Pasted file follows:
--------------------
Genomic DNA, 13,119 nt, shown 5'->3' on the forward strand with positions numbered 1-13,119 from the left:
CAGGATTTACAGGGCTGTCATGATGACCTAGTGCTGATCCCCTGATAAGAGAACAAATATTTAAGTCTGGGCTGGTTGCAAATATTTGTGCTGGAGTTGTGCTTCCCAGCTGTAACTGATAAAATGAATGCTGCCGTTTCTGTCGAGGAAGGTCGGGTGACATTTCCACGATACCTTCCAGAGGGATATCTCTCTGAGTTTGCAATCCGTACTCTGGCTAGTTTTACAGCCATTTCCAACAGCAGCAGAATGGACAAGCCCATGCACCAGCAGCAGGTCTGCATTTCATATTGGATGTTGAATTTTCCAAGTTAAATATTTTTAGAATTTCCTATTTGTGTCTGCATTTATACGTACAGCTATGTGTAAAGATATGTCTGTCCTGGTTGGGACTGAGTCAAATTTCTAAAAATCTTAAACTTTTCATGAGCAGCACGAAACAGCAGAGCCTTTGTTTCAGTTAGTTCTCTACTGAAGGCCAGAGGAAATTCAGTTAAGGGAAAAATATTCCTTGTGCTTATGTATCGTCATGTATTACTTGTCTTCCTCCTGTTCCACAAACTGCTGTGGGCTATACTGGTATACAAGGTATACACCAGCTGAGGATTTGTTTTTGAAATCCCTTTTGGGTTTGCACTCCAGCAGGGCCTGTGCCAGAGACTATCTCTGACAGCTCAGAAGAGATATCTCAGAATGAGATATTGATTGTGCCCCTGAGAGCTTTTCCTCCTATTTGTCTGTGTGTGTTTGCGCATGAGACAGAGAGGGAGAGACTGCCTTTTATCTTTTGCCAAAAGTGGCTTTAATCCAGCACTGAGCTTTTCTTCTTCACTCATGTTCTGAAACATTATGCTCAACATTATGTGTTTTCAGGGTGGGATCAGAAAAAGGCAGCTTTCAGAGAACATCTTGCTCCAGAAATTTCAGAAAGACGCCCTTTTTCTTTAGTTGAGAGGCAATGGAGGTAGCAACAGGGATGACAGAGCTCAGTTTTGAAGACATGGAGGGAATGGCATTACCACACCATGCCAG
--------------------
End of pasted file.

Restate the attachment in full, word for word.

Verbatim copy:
Genomic DNA, 13,119 nt, shown 5'->3' on the forward strand with positions numbered 1-13,119 from the left:
CAGGATTTACAGGGCTGTCATGATGACCTAGTGCTGATCCCCTGATAAGAGAACAAATATTTAAGTCTGGGCTGGTTGCAAATATTTGTGCTGGAGTTGTGCTTCCCAGCTGTAACTGATAAAATGAATGCTGCCGTTTCTGTCGAGGAAGGTCGGGTGACATTTCCACGATACCTTCCAGAGGGATATCTCTCTGAGTTTGCAATCCGTACTCTGGCTAGTTTTACAGCCATTTCCAACAGCAGCAGAATGGACAAGCCCATGCACCAGCAGCAGGTCTGCATTTCATATTGGATGTTGAATTTTCCAAGTTAAATATTTTTAGAATTTCCTATTTGTGTCTGCATTTATACGTACAGCTATGTGTAAAGATATGTCTGTCCTGGTTGGGACTGAGTCAAATTTCTAAAAATCTTAAACTTTTCATGAGCAGCACGAAACAGCAGAGCCTTTGTTTCAGTTAGTTCTCTACTGAAGGCCAGAGGAAATTCAGTTAAGGGAAAAATATTCCTTGTGCTTATGTATCGTCATGTATTACTTGTCTTCCTCCTGTTCCACAAACTGCTGTGGGCTATACTGGTATACAAGGTATACACCAGCTGAGGATTTGTTTTTGAAATCCCTTTTGGGTTTGCACTCCAGCAGGGCCTGTGCCAGAGACTATCTCTGACAGCTCAGAAGAGATATCTCAGAATGAGATATTGATTGTGCCCCTGAGAGCTTTTCCTCCTATTTGTCTGTGTGTGTTTGCGCATGAGACAGAGAGGGAGAGACTGCCTTTTATCTTTTGCCAAAAGTGGCTTTAATCCAGCACTGAGCTTTTCTTCTTCACTCATGTTCTGAAACATTATGCTCAACATTATGTGTTTTCAGGGTGGGATCAGAAAAAGGCAGCTTTCAGAGAACATCTTGCTCCAGAAATTTCAGAAAGACGCCCTTTTTCTTTAGTTGAGAGGCAATGGAGGTAGCAACAGGGATGACAGAGCTCAGTTTTGAAGACATGGAGGGAATGGCATTACCACACCATGCCAG